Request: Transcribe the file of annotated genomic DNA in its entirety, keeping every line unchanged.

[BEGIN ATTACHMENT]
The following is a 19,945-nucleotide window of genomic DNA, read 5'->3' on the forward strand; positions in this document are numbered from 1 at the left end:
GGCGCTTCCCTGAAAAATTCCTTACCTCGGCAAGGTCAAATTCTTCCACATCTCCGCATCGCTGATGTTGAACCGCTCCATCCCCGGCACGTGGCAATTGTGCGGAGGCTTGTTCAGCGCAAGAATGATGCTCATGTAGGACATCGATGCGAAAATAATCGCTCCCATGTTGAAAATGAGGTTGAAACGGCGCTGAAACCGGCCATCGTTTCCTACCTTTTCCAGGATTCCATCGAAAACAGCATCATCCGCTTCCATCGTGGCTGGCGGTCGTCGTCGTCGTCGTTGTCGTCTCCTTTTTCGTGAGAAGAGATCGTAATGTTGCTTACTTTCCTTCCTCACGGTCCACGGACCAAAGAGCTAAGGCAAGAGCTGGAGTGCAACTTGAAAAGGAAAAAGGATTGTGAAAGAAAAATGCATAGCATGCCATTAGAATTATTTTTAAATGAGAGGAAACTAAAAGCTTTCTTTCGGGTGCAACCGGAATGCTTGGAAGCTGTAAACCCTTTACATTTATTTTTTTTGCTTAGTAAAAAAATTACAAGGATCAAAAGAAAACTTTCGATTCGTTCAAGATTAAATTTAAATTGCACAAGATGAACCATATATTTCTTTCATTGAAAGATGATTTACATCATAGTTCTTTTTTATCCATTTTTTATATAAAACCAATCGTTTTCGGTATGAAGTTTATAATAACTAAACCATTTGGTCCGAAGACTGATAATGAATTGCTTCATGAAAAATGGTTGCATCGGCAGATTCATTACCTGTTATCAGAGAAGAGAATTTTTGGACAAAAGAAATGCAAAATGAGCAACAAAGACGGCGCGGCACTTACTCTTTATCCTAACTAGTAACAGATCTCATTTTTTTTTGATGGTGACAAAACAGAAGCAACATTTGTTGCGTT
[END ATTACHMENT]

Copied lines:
The following is a 19,945-nucleotide window of genomic DNA, read 5'->3' on the forward strand; positions in this document are numbered from 1 at the left end:
GGCGCTTCCCTGAAAAATTCCTTACCTCGGCAAGGTCAAATTCTTCCACATCTCCGCATCGCTGATGTTGAACCGCTCCATCCCCGGCACGTGGCAATTGTGCGGAGGCTTGTTCAGCGCAAGAATGATGCTCATGTAGGACATCGATGCGAAAATAATCGCTCCCATGTTGAAAATGAGGTTGAAACGGCGCTGAAACCGGCCATCGTTTCCTACCTTTTCCAGGATTCCATCGAAAACAGCATCATCCGCTTCCATCGTGGCTGGCGGTCGTCGTCGTCGTCGTTGTCGTCTCCTTTTTCGTGAGAAGAGATCGTAATGTTGCTTACTTTCCTTCCTCACGGTCCACGGACCAAAGAGCTAAGGCAAGAGCTGGAGTGCAACTTGAAAAGGAAAAAGGATTGTGAAAGAAAAATGCATAGCATGCCATTAGAATTATTTTTAAATGAGAGGAAACTAAAAGCTTTCTTTCGGGTGCAACCGGAATGCTTGGAAGCTGTAAACCCTTTACATTTATTTTTTTTGCTTAGTAAAAAAATTACAAGGATCAAAAGAAAACTTTCGATTCGTTCAAGATTAAATTTAAATTGCACAAGATGAACCATATATTTCTTTCATTGAAAGATGATTTACATCATAGTTCTTTTTTATCCATTTTTTATATAAAACCAATCGTTTTCGGTATGAAGTTTATAATAACTAAACCATTTGGTCCGAAGACTGATAATGAATTGCTTCATGAAAAATGGTTGCATCGGCAGATTCATTACCTGTTATCAGAGAAGAGAATTTTTGGACAAAAGAAATGCAAAATGAGCAACAAAGACGGCGCGGCACTTACTCTTTATCCTAACTAGTAACAGATCTCATTTTTTTTTGATGGTGACAAAACAGAAGCAACATTTGTTGCGTT